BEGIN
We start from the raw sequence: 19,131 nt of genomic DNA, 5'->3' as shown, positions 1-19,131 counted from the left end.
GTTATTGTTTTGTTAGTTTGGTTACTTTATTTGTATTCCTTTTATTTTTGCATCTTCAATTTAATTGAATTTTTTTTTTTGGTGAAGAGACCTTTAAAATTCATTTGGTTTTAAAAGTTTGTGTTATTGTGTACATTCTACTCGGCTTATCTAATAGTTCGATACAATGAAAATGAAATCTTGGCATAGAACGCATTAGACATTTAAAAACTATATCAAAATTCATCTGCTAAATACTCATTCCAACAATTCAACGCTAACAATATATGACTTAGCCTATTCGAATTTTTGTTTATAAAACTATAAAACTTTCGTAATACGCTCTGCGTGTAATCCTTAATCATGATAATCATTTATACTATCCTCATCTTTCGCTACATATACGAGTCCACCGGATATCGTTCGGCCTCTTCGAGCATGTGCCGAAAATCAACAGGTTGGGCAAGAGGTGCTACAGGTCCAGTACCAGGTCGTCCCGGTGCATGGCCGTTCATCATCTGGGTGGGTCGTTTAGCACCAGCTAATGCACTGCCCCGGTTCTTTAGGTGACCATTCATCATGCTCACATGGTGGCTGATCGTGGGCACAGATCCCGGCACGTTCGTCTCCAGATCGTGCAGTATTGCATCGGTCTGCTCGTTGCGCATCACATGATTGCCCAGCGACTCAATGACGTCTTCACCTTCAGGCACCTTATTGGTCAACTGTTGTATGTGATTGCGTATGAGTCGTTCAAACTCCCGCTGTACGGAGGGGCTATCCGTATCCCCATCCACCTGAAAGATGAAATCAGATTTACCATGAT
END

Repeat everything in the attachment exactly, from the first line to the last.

We start from the raw sequence: 19,131 nt of genomic DNA, 5'->3' as shown, positions 1-19,131 counted from the left end.
GTTATTGTTTTGTTAGTTTGGTTACTTTATTTGTATTCCTTTTATTTTTGCATCTTCAATTTAATTGAATTTTTTTTTTTGGTGAAGAGACCTTTAAAATTCATTTGGTTTTAAAAGTTTGTGTTATTGTGTACATTCTACTCGGCTTATCTAATAGTTCGATACAATGAAAATGAAATCTTGGCATAGAACGCATTAGACATTTAAAAACTATATCAAAATTCATCTGCTAAATACTCATTCCAACAATTCAACGCTAACAATATATGACTTAGCCTATTCGAATTTTTGTTTATAAAACTATAAAACTTTCGTAATACGCTCTGCGTGTAATCCTTAATCATGATAATCATTTATACTATCCTCATCTTTCGCTACATATACGAGTCCACCGGATATCGTTCGGCCTCTTCGAGCATGTGCCGAAAATCAACAGGTTGGGCAAGAGGTGCTACAGGTCCAGTACCAGGTCGTCCCGGTGCATGGCCGTTCATCATCTGGGTGGGTCGTTTAGCACCAGCTAATGCACTGCCCCGGTTCTTTAGGTGACCATTCATCATGCTCACATGGTGGCTGATCGTGGGCACAGATCCCGGCACGTTCGTCTCCAGATCGTGCAGTATTGCATCGGTCTGCTCGTTGCGCATCACATGATTGCCCAGCGACTCAATGACGTCTTCACCTTCAGGCACCTTATTGGTCAACTGTTGTATGTGATTGCGTATGAGTCGTTCAAACTCCCGCTGTACGGAGGGGCTATCCGTATCCCCATCCACCTGAAAGATGAAATCAGATTTACCATGAT